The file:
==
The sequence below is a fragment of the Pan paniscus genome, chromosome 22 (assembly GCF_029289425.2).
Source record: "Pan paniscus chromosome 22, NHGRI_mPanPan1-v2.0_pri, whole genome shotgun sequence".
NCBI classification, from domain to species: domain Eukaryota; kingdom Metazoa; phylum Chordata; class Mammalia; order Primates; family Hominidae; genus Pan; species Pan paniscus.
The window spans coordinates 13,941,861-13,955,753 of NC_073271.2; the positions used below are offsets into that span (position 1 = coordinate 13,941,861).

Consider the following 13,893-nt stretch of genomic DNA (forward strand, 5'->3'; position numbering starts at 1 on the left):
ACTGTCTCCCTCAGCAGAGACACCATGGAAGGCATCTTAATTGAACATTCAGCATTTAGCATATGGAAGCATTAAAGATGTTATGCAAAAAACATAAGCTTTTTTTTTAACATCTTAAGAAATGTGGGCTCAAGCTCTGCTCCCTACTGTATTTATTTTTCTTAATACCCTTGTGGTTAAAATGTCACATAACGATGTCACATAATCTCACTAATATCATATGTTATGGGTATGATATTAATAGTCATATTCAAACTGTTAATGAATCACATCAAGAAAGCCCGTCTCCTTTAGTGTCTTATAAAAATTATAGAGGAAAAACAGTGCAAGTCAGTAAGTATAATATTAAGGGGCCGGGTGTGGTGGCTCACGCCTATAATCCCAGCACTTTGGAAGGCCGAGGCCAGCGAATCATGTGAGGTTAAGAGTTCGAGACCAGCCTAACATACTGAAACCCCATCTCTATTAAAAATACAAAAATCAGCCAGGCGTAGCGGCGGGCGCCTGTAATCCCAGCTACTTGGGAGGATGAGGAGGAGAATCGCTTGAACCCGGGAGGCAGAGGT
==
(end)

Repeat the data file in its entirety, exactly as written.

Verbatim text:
The sequence below is a fragment of the Pan paniscus genome, chromosome 22 (assembly GCF_029289425.2).
Source record: "Pan paniscus chromosome 22, NHGRI_mPanPan1-v2.0_pri, whole genome shotgun sequence".
NCBI classification, from domain to species: domain Eukaryota; kingdom Metazoa; phylum Chordata; class Mammalia; order Primates; family Hominidae; genus Pan; species Pan paniscus.
The window spans coordinates 13,941,861-13,955,753 of NC_073271.2; the positions used below are offsets into that span (position 1 = coordinate 13,941,861).

Consider the following 13,893-nt stretch of genomic DNA (forward strand, 5'->3'; position numbering starts at 1 on the left):
ACTGTCTCCCTCAGCAGAGACACCATGGAAGGCATCTTAATTGAACATTCAGCATTTAGCATATGGAAGCATTAAAGATGTTATGCAAAAAACATAAGCTTTTTTTTTAACATCTTAAGAAATGTGGGCTCAAGCTCTGCTCCCTACTGTATTTATTTTTCTTAATACCCTTGTGGTTAAAATGTCACATAACGATGTCACATAATCTCACTAATATCATATGTTATGGGTATGATATTAATAGTCATATTCAAACTGTTAATGAATCACATCAAGAAAGCCCGTCTCCTTTAGTGTCTTATAAAAATTATAGAGGAAAAACAGTGCAAGTCAGTAAGTATAATATTAAGGGGCCGGGTGTGGTGGCTCACGCCTATAATCCCAGCACTTTGGAAGGCCGAGGCCAGCGAATCATGTGAGGTTAAGAGTTCGAGACCAGCCTAACATACTGAAACCCCATCTCTATTAAAAATACAAAAATCAGCCAGGCGTAGCGGCGGGCGCCTGTAATCCCAGCTACTTGGGAGGATGAGGAGGAGAATCGCTTGAACCCGGGAGGCAGAGGT